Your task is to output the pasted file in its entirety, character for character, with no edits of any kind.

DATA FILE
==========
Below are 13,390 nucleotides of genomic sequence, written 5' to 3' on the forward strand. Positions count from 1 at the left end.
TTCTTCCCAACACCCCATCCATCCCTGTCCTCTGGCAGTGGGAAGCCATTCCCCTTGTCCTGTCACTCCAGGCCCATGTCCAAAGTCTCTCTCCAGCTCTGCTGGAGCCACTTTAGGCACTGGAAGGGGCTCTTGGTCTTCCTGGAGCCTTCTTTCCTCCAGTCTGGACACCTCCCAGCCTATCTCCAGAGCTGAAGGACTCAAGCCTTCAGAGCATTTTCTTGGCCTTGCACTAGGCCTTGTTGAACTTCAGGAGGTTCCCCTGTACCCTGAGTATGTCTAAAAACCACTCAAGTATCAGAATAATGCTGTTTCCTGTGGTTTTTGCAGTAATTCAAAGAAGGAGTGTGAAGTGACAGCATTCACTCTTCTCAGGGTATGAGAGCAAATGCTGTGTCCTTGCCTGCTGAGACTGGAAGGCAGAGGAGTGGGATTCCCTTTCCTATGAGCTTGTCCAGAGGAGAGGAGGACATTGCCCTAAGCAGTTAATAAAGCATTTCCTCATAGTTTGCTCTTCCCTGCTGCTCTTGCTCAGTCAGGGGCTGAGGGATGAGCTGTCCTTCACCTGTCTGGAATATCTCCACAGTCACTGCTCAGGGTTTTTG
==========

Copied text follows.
Below are 13,390 nucleotides of genomic sequence, written 5' to 3' on the forward strand. Positions count from 1 at the left end.
TTCTTCCCAACACCCCATCCATCCCTGTCCTCTGGCAGTGGGAAGCCATTCCCCTTGTCCTGTCACTCCAGGCCCATGTCCAAAGTCTCTCTCCAGCTCTGCTGGAGCCACTTTAGGCACTGGAAGGGGCTCTTGGTCTTCCTGGAGCCTTCTTTCCTCCAGTCTGGACACCTCCCAGCCTATCTCCAGAGCTGAAGGACTCAAGCCTTCAGAGCATTTTCTTGGCCTTGCACTAGGCCTTGTTGAACTTCAGGAGGTTCCCCTGTACCCTGAGTATGTCTAAAAACCACTCAAGTATCAGAATAATGCTGTTTCCTGTGGTTTTTGCAGTAATTCAAAGAAGGAGTGTGAAGTGACAGCATTCACTCTTCTCAGGGTATGAGAGCAAATGCTGTGTCCTTGCCTGCTGAGACTGGAAGGCAGAGGAGTGGGATTCCCTTTCCTATGAGCTTGTCCAGAGGAGAGGAGGACATTGCCCTAAGCAGTTAATAAAGCATTTCCTCATAGTTTGCTCTTCCCTGCTGCTCTTGCTCAGTCAGGGGCTGAGGGATGAGCTGTCCTTCACCTGTCTGGAATATCTCCACAGTCACTGCTCAGGGTTTTTG